4. Justification is not about how you become a Christian, but about what distinguishes those who are Christian. As Wright puts it, the gospel about Jesus is God’s message to the world. Justification is God’s message to the church. Wright here follows in the wake of E.P. Sandars (1977), while developing his own (more evangelical) view. The argument goes like this: the central expectation for a Jew like Saul was that, at the end of human history, God would intervene in the world and would bring the nations to account, as in a great law court, and declare his people, Israel—or those who were truly Israel by virtue of Torah observance—in the right, or justified. For Saul the central question was not about individual “salvation by works” (proto-Pelagianism, as Wright puts it), but about the vindication of God’s faithful people. When he became a Christian and responded to the gospel through the personal intervention of Jesus, Paul realised that God had done in Jesus in the middle of time (Wright could have acknowledged Conzelmann) what he expected him to do at the end of time.

This means that the great vindication had effectively happened, in Jesus. Against Jews (and Judaisers, such as those in Galatia) who claimed that the justified people of God are marked by Torah observance (with attendant marks such as circumcision), Paul says that faith—that is, faithful response to the gospel message—is the mark of the justified. In the great assize, it is not Israel against the nations, but all under condemnation before God. Torah observers are just as sinful as pagans. God graciously declares the faithful justified through Jesus. This is a message for the church because it destroys arguments about who is “in and out” according to class, ethnic, economic, or even doctrinal lines, because the ones justified are those who have faith. Justification is, then, a message to God’s people as much as to individuals.

There is a lot more to Wright’s argument about justification than this (such as God’s righteousness {dikaiosune theou} not being imputed to us, but a quality peculiar to God and distinct from the righteous status {dikaiosune ek theou} that God grants the justified), and I have to think (and pray) through it more. But it has the ring of truth. In stressing the communal aspect of justification present in the New Testament, Wright probably transforms its meaning for individual Christians. He claims it cuts across confessional lines because (viz. Richard Hooker) one can be justified without knowing it. Thus, many who respond faithfully to Christ but rely on their works are, in fact, justified. This all cuts across much of my understanding of justification, formed by conservative evangelicals, but I think it grows rather than supplants that understanding.

A very long review, but it helps to put my reactions down in black and white. While in the main I find much to commend in Wright, there are reservations, some of which I have voiced above. John Stott (2001) has queried Wright’s reluctance to say that Jesus considered himself God, and I sensed that reluctance in this book (although Wright does state that Paul considered God as Trinity, with Jesus and the Holy Spirit). On a more mundane level, an index would have increased the book’s usefulness. This book may not make full sense to someone without any background or reading in biblical studies. But Wright is a voice to be listened to, by evangelicals and by the broader church. ( )
  Iacobus | Jan 14, 2010 |
Caveat: this is only the second book on religion I've read since high school, lo these many geological ages ago.

This is a good book that could have been great. What I was able to get out of it was really good stuff. However, it seemed that he kept dancing around many of his points, without ever actually coming out and making them explicit, so that the reader had, finally, to infer them. Many of them are good points, to be sure; but dude, just spit it out. But it is unclear to me whether this experience is because I am inexperienced with this sort of literature, or if it really is more wordy and less straightforward than need be. For example, one critical, and technical, concept that he made much reference to is "redemption;" but while there was much discussion of other critical technical terms (such as justification), redemption was used as though the reader were already comfortable with it. Again, I don't know if this is my failing or the book's, but I found it a problem throughout my reading.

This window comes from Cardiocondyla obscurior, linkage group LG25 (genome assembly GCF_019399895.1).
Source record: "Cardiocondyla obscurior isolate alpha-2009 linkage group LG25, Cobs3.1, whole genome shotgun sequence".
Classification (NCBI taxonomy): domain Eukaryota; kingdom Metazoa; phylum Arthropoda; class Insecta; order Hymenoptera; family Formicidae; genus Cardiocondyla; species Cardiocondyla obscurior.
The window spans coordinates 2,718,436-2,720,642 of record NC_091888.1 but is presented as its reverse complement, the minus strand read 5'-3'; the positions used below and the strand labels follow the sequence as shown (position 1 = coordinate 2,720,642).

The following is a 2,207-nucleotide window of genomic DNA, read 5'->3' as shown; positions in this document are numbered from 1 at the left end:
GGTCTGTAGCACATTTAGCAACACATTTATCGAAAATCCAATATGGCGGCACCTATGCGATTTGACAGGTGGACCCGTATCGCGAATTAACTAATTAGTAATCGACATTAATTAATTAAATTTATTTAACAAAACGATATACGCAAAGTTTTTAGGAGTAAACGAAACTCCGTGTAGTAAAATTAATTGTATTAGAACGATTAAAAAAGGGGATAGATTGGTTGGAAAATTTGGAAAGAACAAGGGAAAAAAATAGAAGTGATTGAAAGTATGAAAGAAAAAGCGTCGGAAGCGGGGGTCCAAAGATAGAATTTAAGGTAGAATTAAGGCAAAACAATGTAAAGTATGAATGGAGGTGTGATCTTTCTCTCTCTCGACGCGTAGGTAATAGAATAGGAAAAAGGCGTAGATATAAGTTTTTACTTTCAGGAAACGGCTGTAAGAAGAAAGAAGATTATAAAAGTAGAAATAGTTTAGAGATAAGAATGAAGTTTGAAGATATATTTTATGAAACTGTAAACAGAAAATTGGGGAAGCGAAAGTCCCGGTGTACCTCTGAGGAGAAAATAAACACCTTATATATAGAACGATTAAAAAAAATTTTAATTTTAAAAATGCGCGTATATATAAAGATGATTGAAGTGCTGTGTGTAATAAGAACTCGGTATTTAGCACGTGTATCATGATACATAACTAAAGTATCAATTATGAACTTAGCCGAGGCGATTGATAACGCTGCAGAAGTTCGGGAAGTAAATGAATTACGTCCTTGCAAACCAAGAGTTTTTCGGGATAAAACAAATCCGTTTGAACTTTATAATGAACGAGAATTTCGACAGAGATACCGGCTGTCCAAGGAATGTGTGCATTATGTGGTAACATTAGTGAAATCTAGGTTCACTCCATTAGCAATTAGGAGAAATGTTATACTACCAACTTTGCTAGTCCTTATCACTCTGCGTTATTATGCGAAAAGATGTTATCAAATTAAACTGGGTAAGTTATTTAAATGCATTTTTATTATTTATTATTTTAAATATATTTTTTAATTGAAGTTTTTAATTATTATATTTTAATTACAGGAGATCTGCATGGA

Perhaps in addition to, or because of, my inexperience with this sort of literature, there seemed to be a small but significant component of apologetics. I found this component annoying and distracting, as I was seeking explanation and exegesis rather than evangelism. It seemed to be largely responsible for the dancing around points rather than their clear declaration.

As it was, I had to work pretty hard to get as much as I did out of it, and I flatter myself that I'm no slouch at reading. I know I didn't understand a few important parts of his argument. I do hope to read it again someday. ( )
  drbubbles | Nov 20, 2009 |
Without a doubt, N.T. Wright is one of the most controversial and well respected New Testament scholar of our time. His work has been ground breaking. This relatively small book on Paul and his theology is packed with amazing insight. His ability to articulate the gospel has reshaped (and brought me closer) my view of God. I would recommend reading this book several times to fully grasp the implications of what Wright is saying. The book tends to get repetitive, but nonetheless, it is filled with some stellar scholarship. With all that said, I don't know how much I agree with Wright. His views of justification are different, but he may have a basis for what he is saying. I think he explains the gospel well, but I don't know if he implements it correctly. As with all theology, one must continue to read and discern before the Lord what is truth. Anyway, I found the book to be enlightening and refreshing. ( )
  erikssonfamily | Aug 10, 2009 |
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Amazon.com Product Description (ISBN 0802844456, Paperback)

Was Paul the founder of Christianity? A.N. Wilson, author of Paul: The Mind of the Apostle, believes he was---but now hear what N.T. Wright has to say about it! Drawing from the latest research, Wright offers his view on Pauls actual contribution to Christianity and who the real founder of your faith is.

(retrieved from Amazon Thu, 12 Mar 2015 18:23:59 -0400)